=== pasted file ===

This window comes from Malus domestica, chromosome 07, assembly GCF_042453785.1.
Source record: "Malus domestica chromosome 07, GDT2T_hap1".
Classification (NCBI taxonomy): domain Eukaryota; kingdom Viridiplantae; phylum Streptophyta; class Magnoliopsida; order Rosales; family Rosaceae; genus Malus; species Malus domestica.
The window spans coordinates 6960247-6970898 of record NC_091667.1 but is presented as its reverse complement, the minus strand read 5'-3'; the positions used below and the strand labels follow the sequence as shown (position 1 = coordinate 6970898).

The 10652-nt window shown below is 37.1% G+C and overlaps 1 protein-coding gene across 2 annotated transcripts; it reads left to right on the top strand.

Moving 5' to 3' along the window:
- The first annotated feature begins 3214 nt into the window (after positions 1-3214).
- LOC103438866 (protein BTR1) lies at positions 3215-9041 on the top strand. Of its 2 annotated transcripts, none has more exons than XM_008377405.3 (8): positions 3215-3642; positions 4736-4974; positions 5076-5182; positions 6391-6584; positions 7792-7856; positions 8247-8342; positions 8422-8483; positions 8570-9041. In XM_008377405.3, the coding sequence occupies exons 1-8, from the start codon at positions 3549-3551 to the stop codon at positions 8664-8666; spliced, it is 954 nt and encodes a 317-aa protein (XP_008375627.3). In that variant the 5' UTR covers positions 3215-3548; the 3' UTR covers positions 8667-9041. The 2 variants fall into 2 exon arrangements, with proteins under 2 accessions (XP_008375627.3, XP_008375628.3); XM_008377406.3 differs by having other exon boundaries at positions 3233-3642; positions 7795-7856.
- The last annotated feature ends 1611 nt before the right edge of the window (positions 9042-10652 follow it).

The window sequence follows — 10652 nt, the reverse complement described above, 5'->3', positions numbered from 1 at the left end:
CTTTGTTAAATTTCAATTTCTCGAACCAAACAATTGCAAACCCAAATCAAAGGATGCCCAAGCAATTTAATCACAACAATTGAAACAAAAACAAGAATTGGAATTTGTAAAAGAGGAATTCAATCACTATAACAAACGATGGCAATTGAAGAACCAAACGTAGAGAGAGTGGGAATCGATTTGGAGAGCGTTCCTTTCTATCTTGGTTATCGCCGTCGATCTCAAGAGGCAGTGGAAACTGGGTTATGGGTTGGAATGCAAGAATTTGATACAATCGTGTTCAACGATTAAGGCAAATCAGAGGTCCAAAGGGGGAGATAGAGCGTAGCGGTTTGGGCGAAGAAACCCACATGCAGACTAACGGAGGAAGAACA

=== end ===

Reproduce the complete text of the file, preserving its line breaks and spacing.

This window comes from Malus domestica, chromosome 07, assembly GCF_042453785.1.
Source record: "Malus domestica chromosome 07, GDT2T_hap1".
Classification (NCBI taxonomy): domain Eukaryota; kingdom Viridiplantae; phylum Streptophyta; class Magnoliopsida; order Rosales; family Rosaceae; genus Malus; species Malus domestica.
The window spans coordinates 6960247-6970898 of record NC_091667.1 but is presented as its reverse complement, the minus strand read 5'-3'; the positions used below and the strand labels follow the sequence as shown (position 1 = coordinate 6970898).

The 10652-nt window shown below is 37.1% G+C and overlaps 1 protein-coding gene across 2 annotated transcripts; it reads left to right on the top strand.

Moving 5' to 3' along the window:
- The first annotated feature begins 3214 nt into the window (after positions 1-3214).
- LOC103438866 (protein BTR1) lies at positions 3215-9041 on the top strand. Of its 2 annotated transcripts, none has more exons than XM_008377405.3 (8): positions 3215-3642; positions 4736-4974; positions 5076-5182; positions 6391-6584; positions 7792-7856; positions 8247-8342; positions 8422-8483; positions 8570-9041. In XM_008377405.3, the coding sequence occupies exons 1-8, from the start codon at positions 3549-3551 to the stop codon at positions 8664-8666; spliced, it is 954 nt and encodes a 317-aa protein (XP_008375627.3). In that variant the 5' UTR covers positions 3215-3548; the 3' UTR covers positions 8667-9041. The 2 variants fall into 2 exon arrangements, with proteins under 2 accessions (XP_008375627.3, XP_008375628.3); XM_008377406.3 differs by having other exon boundaries at positions 3233-3642; positions 7795-7856.
- The last annotated feature ends 1611 nt before the right edge of the window (positions 9042-10652 follow it).

The window sequence follows — 10652 nt, the reverse complement described above, 5'->3', positions numbered from 1 at the left end:
CTTTGTTAAATTTCAATTTCTCGAACCAAACAATTGCAAACCCAAATCAAAGGATGCCCAAGCAATTTAATCACAACAATTGAAACAAAAACAAGAATTGGAATTTGTAAAAGAGGAATTCAATCACTATAACAAACGATGGCAATTGAAGAACCAAACGTAGAGAGAGTGGGAATCGATTTGGAGAGCGTTCCTTTCTATCTTGGTTATCGCCGTCGATCTCAAGAGGCAGTGGAAACTGGGTTATGGGTTGGAATGCAAGAATTTGATACAATCGTGTTCAACGATTAAGGCAAATCAGAGGTCCAAAGGGGGAGATAGAGCGTAGCGGTTTGGGCGAAGAAACCCACATGCAGACTAACGGAGGAAGAACA